The reasons for Indian inequality are complicated. Some of it stems from positive factors linked to liberalisation, like entrepreneurs building large companies linked to global markets. Factors, such as rising urbanisation and increasing returns to education also play a role. Still, India appears to be growing unequal more quickly and more starkly than most, a trend that will be hard to reverse later. It also leaves a dilemma. The gap between rich and poor is likely to grow if Modi ever succeeds in his ambition of hitting double-digit growth rates. Certainly, this was what happened during the 2007 boom, a period when India’s billionaire wealth rivalled Russia, and Reliance Industries’ chairman Mukesh Ambani was briefly thought to be the richest man in the world.
Fixing this problem so that growth is more broadly shared will be complicated. But there are obvious places to start, not least tax collection, in a country where an improbably tiny 48,000 people admitted to earning more than Rs1 crore in 2015. Beyond this a far more radical agenda is needed, to improve basic social services at the bottom, while using competition policy and regulation to stamp out crony capitalism and entrenched corporate power at the top.
8) The disturbing secret behind the world’s most expensive coffee [Source: National Geographic]
The world’s most expensive coffee is made from coffee beans that are partially digested and then pooped out by the civet, a catlike creature. A cup of kopi luwak, as it’s known, can sell for as much as $80 in the United States. Found in Southeast Asia and sub-Saharan Africa, the civet has a long tail like a monkey, face markings like a raccoon, and stripes or spots on its body. It plays an important role in the food chain, eating insects and small reptiles in addition to fruits like coffee cherries and mangoes, and being eaten in turn by leopards, large snakes, and crocodiles. At first the civet coffee trade boded well for these creatures. In Indonesia, the Asian palm civet, which raids commercial fruit farms, is often seen as a pest, so the growth in the kopi luwak industry encouraged local people to protect civets for their valuable dung. Their digestive enzymes change the structure of proteins in the coffee beans, which removes some of the acidity to make a smoother cup of coffee. But as civet coffee has gained popularity, and with Indonesia growing as a tourist destination where visitors want to see and interact with wildlife, more wild civets are being confined to cages on coffee plantations. In part, this is for coffee production, but it’s also so money can be made from civet-ogling tourists.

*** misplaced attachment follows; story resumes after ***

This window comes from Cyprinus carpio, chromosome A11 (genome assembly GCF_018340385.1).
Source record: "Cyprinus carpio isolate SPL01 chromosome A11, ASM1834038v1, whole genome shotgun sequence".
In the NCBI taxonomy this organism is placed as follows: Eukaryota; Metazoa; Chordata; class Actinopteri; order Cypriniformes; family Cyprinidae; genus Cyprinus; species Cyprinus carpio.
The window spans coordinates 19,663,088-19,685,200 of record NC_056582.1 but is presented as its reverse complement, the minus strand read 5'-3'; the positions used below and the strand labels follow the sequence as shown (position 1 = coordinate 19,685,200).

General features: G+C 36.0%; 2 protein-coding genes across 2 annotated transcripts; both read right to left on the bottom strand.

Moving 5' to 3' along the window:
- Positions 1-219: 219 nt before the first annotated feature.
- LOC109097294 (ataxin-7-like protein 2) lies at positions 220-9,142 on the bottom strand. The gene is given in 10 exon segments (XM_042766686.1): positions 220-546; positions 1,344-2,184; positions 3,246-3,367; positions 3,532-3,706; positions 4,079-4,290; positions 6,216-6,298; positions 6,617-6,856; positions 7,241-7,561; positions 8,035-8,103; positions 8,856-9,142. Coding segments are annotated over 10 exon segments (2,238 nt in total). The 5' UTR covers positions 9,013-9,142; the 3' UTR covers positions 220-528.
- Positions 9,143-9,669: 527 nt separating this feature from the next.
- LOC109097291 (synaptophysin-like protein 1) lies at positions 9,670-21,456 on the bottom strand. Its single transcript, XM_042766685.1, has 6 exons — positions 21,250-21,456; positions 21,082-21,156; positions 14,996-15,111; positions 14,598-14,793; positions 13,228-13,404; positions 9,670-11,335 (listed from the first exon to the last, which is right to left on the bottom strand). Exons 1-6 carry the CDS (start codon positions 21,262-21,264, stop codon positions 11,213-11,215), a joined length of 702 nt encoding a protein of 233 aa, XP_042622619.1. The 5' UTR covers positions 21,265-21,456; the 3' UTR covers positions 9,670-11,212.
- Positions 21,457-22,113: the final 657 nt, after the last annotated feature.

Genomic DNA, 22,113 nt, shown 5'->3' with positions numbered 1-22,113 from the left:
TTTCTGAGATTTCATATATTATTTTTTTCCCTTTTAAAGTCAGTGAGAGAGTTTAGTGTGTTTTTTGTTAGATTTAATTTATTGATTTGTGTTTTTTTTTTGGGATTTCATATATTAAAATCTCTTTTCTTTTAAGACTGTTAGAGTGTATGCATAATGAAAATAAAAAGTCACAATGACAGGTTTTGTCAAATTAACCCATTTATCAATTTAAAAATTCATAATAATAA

Civet dung, studded with partially digested coffee beans, used to be collected from the wild. Increasingly, civets are instead kept in cramped, unsanitary cages on coffee plantations. A BBC undercover investigation revealed in 2013 how coffee from caged civets in inhumane conditions ends up labeled as wild civet coffee in Europe.
Researchers from Oxford University’s Wildlife Conservation Research Unit and the London-based nonprofit World Animal Protection assessed the living conditions of nearly 50 wild civets held in cages at 16 plantations on Bali. The results, published in the journal Animal Welfare, paint a grim picture. From the size and sanitation of the cages to the ability of their occupants to act like normal civets, every plantation the researchers visited failed basic animal welfare requirements. Some of the civets were very thin, from being fed a restricted diet of only coffee cherries—the fruit that surrounds the coffee bean. Some were obese, from never being able to move around freely. And some were jacked up on caffeine. But what he found most disturbing was the wire floor many of the animals were forced to stand, sit, and sleep on around the clock. Additionally, many of the civets had no access to clean water and no opportunity to interact with other civets. And they were exposed to daytime noise from traffic and tourists, which is particularly disturbing for these nocturnal animals.
All of this for a luxury item and seemingly a second-rate one, at that. Part of what makes kopi luwak so special, experts say, is that wild civets pick and choose the choicest coffee cherries to eat. Keeping civets in cages and feeding them any old cherries leads to an inferior product. Unfortunately, there’s now no way to tell whether a bag of kopi luwak was made from wild or caged civets.
9) What we learned from 5 million books – a look at Google’s Ngram viewer? [Source: TED]
Two American researchers, Erez Lieberman Aiden and Jean-Baptiste Michel, start with a startling conclusion in this TED talk: a picture is not worth a thousand words. In fact, they found some pictures that are worth 500 billion words. So how did they get to this conclusion? They use Google’s Ngram viewer to cut across almost five million books – that is 500 billion words, a string of characters a thousand times longer than the human genome. Their aim was to understand statistics about the books. So take for instance “A gleam of happiness.” It’s four words (they call it four gram). They wanted to understand how many times a particular four-gram appeared in books in 1801, 1802, 1803, all the way up to 2008. That gives us a time series of how frequently this particular sentence was used over time. Doing this for all the words and phrases that appear in those books gave them a big table of two billion lines that tell us about the way culture has been changing. For instance, they showcased how the usage of word ‘influenza’ peaked at times of big flu epidemics around the globe.